Coast Guard Cutter Polar Star
03/26/2014: In the first two photos, Coast Guard Cutter Polar Star transits through the water accomplishing the Coast Guard missions summer of 2013.
The Polar Star is one of the largest ships within the Coast Guard measuring at 399 feet long.
Polar Star is specifically designed for open-water icebreaking with reinforced hull and a round hull to ride up on the ice.
The third photo shows the ship operating in Antarctica.
According to a story in The Seattle Times published on 1/14/14:
She’s not the biggest ship around, but she’s the baddest of her kind, and now the Seattle-based Polar Star, the Coast Guard’s only active heavy-duty polar icebreaker, is heading to Antarctica to rescue two other icebreakers stuck in pack ice.
The Chinese icebreaker Xue Long, which helped evacuate 52 passengers from the trapped Russian ship Akademik Shokalskiy last week, is now feared to be blocked by ice, as well.
The Polar Star, a 399-foot powerhouse whose engines can deliver 75,000 horsepower, recently completed a $90 million, three-year overhaul, according to the Coast Guard. With its specially designed hull, it can continuously break 6 feet of ice while moving at three knots, and break through a two-story wall of ice by backing up and ramming.
The icebreaker left Sydney, Australia, Saturday morning Pacific Time and is expected to be at the scene of the icebound ships — about 1,500 miles south of Hobart, Tasmania — about Jan. 12, said Chief Warrant Officer Allyson Conroy, of the U.S. Coast Guard.
The Polar Star, which finished its tests in Arctic ice in July, has been traveling toward Antarctica since early last month en route to its regular job — resupplying and refueling research stations there managed by the National Science Foundation.
On Friday, the Australian Maritime Safety Authority, which is coordinating rescue operations, asked the U.S. Coast Guard for assistance after the Xue Long got stuck; the Russian and Chinese governments have also requested U.S. assistance, Conroy said.
“Our highest priority is safety of life at sea, which is why we are assisting in breaking a navigational path for both of these vessels,” said Vice Adm. Paul F. Zukunft, Coast Guard Pacific Area Commander, in a statement. “We are always ready and duty bound to render assistance in one of the most remote and harsh environments on the face of the globe.”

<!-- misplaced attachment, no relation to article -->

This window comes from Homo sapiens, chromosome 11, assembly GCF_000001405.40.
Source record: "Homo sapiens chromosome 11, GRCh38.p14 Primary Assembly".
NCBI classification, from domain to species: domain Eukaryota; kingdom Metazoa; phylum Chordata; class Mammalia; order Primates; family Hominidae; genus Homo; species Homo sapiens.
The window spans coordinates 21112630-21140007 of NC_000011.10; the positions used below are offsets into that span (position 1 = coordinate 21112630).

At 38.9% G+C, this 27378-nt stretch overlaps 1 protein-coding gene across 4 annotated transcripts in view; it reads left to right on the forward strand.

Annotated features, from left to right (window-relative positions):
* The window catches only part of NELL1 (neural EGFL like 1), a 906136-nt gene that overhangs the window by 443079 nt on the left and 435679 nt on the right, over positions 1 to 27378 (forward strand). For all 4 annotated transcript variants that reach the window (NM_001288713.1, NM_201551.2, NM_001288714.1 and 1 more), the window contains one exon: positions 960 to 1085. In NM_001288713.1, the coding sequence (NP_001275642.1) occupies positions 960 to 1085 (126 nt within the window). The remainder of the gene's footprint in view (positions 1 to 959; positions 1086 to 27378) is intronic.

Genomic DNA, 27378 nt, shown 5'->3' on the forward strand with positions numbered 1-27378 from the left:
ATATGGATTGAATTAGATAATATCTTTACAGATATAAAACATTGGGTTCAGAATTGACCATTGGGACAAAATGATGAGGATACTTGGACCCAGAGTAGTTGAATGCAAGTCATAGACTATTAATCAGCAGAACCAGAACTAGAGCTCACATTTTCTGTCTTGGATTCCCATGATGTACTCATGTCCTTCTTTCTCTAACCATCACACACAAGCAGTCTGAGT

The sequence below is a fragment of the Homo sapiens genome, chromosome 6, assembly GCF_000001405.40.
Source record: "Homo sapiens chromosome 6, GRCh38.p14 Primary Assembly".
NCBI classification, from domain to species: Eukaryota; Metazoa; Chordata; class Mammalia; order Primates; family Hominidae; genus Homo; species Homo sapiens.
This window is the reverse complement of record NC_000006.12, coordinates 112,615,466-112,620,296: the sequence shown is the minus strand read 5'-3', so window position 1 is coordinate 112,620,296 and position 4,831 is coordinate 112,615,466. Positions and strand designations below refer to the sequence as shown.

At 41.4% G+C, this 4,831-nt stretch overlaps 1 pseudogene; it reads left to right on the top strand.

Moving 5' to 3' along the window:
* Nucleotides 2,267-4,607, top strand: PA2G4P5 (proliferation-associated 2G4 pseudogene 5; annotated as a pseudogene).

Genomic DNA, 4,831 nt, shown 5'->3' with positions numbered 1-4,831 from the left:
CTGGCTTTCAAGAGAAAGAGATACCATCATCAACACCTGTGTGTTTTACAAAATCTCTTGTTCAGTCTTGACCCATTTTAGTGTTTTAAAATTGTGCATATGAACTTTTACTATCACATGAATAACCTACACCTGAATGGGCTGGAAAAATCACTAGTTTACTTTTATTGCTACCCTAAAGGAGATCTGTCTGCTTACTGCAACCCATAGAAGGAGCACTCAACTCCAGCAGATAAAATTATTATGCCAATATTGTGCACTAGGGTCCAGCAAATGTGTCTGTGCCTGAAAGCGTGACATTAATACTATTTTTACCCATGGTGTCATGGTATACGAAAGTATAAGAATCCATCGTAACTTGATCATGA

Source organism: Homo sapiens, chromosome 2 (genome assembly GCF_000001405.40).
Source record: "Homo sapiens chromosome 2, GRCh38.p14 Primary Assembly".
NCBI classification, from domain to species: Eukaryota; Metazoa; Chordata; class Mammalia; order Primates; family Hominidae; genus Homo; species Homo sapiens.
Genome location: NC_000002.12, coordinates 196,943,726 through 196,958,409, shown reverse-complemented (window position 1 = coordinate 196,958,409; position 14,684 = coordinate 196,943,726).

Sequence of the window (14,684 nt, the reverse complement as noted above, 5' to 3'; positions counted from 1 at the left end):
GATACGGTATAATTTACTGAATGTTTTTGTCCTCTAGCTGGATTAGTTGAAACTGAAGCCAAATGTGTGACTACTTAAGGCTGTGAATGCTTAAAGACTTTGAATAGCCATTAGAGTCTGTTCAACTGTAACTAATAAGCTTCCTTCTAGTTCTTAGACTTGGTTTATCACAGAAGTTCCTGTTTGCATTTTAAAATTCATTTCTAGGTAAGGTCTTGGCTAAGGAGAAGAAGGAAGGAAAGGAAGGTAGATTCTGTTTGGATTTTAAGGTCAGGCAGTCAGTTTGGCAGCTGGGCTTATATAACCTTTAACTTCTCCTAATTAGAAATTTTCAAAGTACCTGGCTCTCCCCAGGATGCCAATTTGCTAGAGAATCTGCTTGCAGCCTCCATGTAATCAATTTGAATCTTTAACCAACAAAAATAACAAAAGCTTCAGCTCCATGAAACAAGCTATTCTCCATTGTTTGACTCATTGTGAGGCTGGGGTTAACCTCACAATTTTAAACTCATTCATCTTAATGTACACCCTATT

Retired Coast Guard Rear Adm. Jeffrey Garrett, former commander of Polar Sea, Polar Star’s sister ship, and former district commander in Seattle, said the Polar Star is a much stronger icebreaker than either of the two stuck ships.
Its 75,000 horsepower far outguns the Russian ship, with about 3,000 horsepower, or the Chinese icebreaker, which, although larger, has less than 18,000 horsepower, he said.
Polar Star is also more maneuverable than the single-propeller Chinese ship, he said, with three shafts and three propellers, and with both diesel and “high-end, heavy-duty” gas turbine engines.
The ship’s hull is specially designed for icebreaking, both in terms of its shape, special steel cladding, and the ship’s frame underneath, Garrett said.
“More power, better maneuverability — the chances of the Star getting stuck are much smaller,” said Garrett, who most recently has served as an ice pilot on Antarctic cruises.
Senators from Washington and Alaska are seeking to construct as many as four new heavy-duty icebreakers, a project with a price tag of $850 million or more per vessel. Polar Star and Polar Sea were built in the 1970s by Lockheed Shipbuilding in Seattle.